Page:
What is your style of behaviour?
A person’s style of behaviour is what you see when you communicate and cooperate with them. It reflects their way of doing things. Prudence is called for, however; it is like an iceberg. You only see what is visible above the water. Someone can appear very supportive in interaction with his environment, but that doesn’t necessarily mean he is motivated to help someone, or to think in a customer-oriented way. How can that be explained?
The style of behaviour may also differ according to the situation. The style may be fundamentally different than, for example, in stressful situations or in a situation in which someone is forced (by himself or by his environment). This is called an adapted or response style.
Dr. William Moulton Marston was an American psychologist who developed the DISC model. This model consists of four styles of behaviour. In most measuring instruments these are represented by the colours red, yellow, green, and blue.
The more this style has been developed, the stronger the tendency to control the environment. The less this style has been developed, the calmer the reaction to changes and challenges. A dominant person reacts pro-actively to changes and challenges, wants to win, is highly task- and result-oriented, has a “short fuse” and is quick to anger, but also forgets quickly. This style is indicated with the colour red: fiery, passionate and combative.
This is the style of behaviour that expresses how strong a person influences his environment through verbal persuasiveness and non-verbal charisma or charm. He is very focused on the feelings of others. The stronger this style is present, the greater the trust in others. The weaker, the less others are inspired or convinced. In that case, this person will often be quiet and doesn’t like to sell his ideas to others. If this style is strong, a person will be enthusiastic, amicable and infinitely optimistic. Yellow is the colour that matches this style: sunny and warm.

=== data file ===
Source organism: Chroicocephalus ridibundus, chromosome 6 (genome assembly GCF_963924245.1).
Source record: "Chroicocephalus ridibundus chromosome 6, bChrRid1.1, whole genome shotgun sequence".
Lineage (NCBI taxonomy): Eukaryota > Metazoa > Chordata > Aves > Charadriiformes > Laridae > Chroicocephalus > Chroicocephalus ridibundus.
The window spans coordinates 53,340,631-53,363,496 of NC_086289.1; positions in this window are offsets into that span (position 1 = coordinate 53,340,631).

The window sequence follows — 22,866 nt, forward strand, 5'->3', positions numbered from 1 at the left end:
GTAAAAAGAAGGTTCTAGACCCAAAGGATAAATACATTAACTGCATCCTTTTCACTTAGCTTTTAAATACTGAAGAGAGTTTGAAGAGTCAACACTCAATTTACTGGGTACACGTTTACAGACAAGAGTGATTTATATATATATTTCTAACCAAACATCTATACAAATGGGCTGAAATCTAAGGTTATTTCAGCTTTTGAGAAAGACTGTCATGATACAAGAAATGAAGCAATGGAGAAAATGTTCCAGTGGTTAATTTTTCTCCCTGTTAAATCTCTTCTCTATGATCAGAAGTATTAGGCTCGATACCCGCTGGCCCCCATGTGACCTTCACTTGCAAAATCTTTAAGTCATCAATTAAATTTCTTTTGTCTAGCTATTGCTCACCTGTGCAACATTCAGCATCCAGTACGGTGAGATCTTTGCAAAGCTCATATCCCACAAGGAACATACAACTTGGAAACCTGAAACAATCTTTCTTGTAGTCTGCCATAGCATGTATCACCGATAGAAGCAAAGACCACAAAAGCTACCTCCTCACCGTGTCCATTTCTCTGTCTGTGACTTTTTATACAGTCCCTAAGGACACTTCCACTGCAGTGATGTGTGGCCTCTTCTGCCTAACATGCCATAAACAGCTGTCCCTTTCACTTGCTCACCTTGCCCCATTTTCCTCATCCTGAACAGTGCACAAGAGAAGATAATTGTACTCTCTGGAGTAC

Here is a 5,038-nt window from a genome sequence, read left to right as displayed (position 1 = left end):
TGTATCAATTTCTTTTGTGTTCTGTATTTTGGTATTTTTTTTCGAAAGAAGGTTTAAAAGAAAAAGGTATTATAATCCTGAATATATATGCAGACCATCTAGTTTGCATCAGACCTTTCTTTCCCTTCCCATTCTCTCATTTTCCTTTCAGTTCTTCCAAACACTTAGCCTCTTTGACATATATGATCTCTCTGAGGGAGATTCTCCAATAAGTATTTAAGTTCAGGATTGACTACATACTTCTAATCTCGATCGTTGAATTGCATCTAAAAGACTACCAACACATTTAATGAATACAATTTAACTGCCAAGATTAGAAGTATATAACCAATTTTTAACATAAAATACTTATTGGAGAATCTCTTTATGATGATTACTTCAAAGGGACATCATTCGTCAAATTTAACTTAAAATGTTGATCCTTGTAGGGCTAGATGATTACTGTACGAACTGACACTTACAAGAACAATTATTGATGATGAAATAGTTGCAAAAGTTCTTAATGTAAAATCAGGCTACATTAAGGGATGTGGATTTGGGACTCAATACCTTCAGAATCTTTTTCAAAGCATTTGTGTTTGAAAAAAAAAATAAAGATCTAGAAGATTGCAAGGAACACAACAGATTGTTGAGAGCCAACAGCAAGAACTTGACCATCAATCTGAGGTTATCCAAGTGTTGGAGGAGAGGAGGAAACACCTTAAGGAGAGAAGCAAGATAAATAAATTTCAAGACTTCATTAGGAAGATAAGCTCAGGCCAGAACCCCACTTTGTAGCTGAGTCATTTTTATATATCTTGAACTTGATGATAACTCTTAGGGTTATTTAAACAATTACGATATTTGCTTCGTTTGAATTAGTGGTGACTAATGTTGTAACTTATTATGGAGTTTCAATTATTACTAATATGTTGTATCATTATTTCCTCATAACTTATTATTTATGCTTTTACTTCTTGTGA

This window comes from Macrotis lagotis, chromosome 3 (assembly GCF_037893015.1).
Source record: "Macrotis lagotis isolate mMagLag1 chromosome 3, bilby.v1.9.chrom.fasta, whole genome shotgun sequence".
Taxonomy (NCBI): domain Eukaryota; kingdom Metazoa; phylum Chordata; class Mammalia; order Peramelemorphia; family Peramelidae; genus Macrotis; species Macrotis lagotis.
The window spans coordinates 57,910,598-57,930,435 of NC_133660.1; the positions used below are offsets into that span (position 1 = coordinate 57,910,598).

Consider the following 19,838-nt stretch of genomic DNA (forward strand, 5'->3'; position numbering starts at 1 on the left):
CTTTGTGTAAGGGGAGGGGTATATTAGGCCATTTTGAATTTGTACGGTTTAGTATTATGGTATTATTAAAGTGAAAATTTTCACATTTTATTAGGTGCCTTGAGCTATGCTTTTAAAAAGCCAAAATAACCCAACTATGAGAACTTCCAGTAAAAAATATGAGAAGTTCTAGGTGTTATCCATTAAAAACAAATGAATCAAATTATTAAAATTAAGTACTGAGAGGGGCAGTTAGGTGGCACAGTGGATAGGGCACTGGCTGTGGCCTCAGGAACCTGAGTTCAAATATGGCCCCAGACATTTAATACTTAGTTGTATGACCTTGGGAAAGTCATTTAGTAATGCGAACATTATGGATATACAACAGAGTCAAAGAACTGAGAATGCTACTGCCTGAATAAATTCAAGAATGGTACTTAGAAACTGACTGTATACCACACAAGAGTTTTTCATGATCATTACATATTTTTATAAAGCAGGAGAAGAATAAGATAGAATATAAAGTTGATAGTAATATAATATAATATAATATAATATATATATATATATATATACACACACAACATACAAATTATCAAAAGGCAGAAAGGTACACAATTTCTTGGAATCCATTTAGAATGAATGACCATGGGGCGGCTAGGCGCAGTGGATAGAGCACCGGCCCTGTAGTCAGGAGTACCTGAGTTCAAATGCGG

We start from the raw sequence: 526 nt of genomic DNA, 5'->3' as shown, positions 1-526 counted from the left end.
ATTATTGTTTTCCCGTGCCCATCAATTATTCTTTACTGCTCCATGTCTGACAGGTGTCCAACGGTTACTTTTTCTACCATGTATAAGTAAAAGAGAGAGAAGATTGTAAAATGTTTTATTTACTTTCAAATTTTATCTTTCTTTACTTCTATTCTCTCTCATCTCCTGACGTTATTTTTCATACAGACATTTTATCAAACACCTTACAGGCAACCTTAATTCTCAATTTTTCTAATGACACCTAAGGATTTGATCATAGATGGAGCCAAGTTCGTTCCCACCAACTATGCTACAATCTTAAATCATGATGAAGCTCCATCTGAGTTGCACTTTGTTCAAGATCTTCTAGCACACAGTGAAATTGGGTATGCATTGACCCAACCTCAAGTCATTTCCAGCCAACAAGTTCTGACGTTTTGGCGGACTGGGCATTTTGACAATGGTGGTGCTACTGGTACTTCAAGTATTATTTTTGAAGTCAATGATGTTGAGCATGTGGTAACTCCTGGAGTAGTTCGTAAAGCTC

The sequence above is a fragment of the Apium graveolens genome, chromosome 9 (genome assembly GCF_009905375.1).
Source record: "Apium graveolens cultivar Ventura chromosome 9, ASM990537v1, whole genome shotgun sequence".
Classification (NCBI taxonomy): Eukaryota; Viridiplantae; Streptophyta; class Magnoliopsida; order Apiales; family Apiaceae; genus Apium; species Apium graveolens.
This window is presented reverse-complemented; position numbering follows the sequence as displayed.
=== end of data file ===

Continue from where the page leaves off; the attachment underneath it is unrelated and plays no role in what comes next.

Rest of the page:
Green is the colour of calm, nature and stability. This style indicates how strong one acts according to habit and fixed patterns. The stronger this style is present, the less there is flexibility in dealing with changes. The weaker, the greater the will and capacity to adjust to changes in the environment. The working pace of someone with a lot of green is slow but steady. He is patient, attentive, service-oriented and reliable. The working pace of someone with little green is high but hectic.
A strong conformist holds on to set rules and procedures. The weaker this style, the stronger the tendency to free thinking and acting. Someone with a lot of blue in his behaviour profile is precise, organised, perfectionist and analytical. With little blue in his behaviour profile, someone is creative and non-conformist. Blue is the colour of the police and the tax envelope.
Everyone is unique
Everyone has developed these four styles to a certain extent. The combination of these forms a personal style of behaviour. A mix that ensures someone cannot be assigned to a colour just like that. It helps to make styles of behaviour a subject of discussion. However, as mentioned above, prudence is called for.
After all, styles of behaviour tell us something about methods of communication and cooperation. They reflect the way of doing things. Underneath the surface we also encounter motives, values, skills and talents.
These underlying characteristics make a style of behaviour darker or lighter. If a person has a green style of behaviour, with a strong underlying practical drive, the green may well seem more like red. Or the other way around, if someone has a strong red style with a strong emphatic ability, red may look like green.
In short: the combination of styles of behaviour, motives and talents plus experiences are unique for each individual.
I use the awareness model to explain in a simple way I look at thinking style, motives, styles of behaviour in relation to talents and personal development.